Prior to 1839, the valley was covered by thick forests and inhabited by hill tribes. The main attractions of Nainital range from quiet walks in meadows the forests of pine and deciduous trees to adventure sports (rock climbing, yachting etc.) to popular entertainment.

BEST TIME TO VISIT

Nainital in the Kumaon hills maintains pleasant weather throughout the year except the winter months. The temperature is mild at any time but in winters it becomes very cold. The climate of Nainital is regulated by the lake here which showers rain almost every afternoon. The best time to visit the place is between April to June and then again in September and October. The months of January to March are marked by snowfall. Equipped with right clothing, this unique hill resort can otherwise be visited any time of the year.

City Facts

State: Uttarakhand
District: Nainital
Famous for/as: Hill Station
Languages: Kumaoni, Hindi, Garhwali Best
Season: Mar – Jun
Weather: Summer 15 to 30°C,
Winter 0 to 24°C
Altitude: 2084 m
Pincode: 263001,263002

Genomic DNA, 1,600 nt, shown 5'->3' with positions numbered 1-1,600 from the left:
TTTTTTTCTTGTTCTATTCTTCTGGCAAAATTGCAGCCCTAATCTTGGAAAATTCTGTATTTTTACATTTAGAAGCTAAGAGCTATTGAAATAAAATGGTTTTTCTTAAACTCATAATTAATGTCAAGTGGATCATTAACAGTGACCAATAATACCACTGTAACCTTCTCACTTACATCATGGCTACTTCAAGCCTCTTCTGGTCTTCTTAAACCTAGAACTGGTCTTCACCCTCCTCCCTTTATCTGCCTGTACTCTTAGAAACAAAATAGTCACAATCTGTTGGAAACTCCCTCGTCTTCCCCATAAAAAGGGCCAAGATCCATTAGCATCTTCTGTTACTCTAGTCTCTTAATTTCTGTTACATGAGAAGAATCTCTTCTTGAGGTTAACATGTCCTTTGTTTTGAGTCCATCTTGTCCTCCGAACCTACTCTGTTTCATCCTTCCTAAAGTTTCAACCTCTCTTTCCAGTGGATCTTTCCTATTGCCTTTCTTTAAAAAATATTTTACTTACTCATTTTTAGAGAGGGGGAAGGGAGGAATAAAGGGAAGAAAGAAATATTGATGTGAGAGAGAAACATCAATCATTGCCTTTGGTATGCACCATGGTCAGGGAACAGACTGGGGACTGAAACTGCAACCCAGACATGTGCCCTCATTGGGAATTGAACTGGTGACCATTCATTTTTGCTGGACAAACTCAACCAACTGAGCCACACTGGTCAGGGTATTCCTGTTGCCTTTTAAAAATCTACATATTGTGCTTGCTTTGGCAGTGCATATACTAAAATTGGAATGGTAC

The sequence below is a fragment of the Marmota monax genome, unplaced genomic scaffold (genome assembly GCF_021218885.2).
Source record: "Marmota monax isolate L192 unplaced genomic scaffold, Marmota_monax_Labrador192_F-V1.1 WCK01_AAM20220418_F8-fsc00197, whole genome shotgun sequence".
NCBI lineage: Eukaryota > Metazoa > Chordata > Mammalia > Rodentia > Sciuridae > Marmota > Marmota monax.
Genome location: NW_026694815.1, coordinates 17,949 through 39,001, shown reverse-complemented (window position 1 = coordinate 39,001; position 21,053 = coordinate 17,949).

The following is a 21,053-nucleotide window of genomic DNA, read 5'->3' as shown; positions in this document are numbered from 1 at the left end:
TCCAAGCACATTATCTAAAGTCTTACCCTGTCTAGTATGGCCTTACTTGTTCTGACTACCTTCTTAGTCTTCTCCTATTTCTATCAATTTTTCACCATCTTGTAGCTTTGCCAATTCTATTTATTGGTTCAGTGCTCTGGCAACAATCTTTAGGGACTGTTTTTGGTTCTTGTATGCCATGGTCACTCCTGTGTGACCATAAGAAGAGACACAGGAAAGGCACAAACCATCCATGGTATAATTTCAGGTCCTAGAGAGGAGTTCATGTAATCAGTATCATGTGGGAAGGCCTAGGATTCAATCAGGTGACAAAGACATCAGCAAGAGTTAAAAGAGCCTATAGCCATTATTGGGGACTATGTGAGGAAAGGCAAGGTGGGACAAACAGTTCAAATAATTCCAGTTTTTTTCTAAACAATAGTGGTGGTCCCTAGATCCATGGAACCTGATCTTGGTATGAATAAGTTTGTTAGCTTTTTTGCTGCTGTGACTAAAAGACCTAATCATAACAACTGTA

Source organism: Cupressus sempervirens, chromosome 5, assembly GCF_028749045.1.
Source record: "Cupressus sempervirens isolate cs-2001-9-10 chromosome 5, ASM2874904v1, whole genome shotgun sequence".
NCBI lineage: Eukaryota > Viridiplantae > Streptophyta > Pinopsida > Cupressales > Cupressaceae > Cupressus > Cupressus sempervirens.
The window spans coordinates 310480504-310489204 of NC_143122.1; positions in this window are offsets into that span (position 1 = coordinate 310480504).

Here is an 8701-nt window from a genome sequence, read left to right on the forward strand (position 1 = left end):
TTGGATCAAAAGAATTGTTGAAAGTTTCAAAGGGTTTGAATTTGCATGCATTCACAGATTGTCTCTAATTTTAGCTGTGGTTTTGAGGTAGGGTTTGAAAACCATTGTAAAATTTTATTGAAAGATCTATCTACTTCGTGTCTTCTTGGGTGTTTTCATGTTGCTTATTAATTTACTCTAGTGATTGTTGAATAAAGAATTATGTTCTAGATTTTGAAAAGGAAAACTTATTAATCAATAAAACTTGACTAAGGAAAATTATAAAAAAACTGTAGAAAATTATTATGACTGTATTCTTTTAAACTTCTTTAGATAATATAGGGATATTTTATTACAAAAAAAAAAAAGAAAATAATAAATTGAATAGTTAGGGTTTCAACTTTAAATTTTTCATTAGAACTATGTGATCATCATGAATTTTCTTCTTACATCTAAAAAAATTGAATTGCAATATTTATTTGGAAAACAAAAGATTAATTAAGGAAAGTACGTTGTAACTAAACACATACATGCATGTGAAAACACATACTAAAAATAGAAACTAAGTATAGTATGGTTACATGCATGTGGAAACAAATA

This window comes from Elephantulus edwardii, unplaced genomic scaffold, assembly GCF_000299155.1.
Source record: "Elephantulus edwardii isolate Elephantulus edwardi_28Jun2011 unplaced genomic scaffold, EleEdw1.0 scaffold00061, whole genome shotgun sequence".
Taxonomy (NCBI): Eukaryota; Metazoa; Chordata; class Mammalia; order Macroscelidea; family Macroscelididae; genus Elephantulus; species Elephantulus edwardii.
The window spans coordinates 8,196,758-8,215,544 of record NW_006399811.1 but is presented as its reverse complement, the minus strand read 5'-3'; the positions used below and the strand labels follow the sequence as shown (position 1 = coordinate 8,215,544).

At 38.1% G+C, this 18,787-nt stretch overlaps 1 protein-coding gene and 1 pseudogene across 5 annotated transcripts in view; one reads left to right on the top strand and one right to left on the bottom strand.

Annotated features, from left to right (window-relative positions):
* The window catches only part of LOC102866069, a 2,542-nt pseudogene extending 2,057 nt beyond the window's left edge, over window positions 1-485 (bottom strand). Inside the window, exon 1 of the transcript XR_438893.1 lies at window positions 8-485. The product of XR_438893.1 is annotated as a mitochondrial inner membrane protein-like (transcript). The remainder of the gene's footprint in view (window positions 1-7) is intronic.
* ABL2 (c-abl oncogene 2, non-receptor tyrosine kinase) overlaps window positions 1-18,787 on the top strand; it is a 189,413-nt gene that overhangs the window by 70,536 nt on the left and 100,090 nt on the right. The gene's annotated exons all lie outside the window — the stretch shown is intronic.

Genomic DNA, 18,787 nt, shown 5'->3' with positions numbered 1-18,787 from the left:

STD code: 05942

Distances

  • Delhi to Nainital 286 km
  • Bangalore to Nainital 2206 km
  • Almora to Nainital 60 km
  • Ranikhet to Nainital 81 km
  • Corbett National Park to Nainital 127 km

Best Season / Best time to visit

Nainital is one of the most prominent hill stations in the country that welcome tourists any time in a year. However, the best time to visit Nainital is from February to November.

Winter (October to February) offer a chilly climate with a maximum of 15°C and minimum going below 0°C. Heavy snowfalls are common during winters. This is an apt time for honeymooning so newly married couples can plan their honeymoon or book the best Nainital honeymoon package during this period.

Summer (March to May) are very pleasant with temperature never crossing 27°C and minimum is about 10°C. This is the best time for Nainital tourism. Tourists can enjoy sightseeing and adventure activities.

Monsoon (June to September) are occasional and brings out the best of the natural beauty.

Though this charming hill station can be visited at any time of the year, tourists should come here during the Dussehra celebrations, which last for nine days during October and are very attractive with many colorful processions and festivities.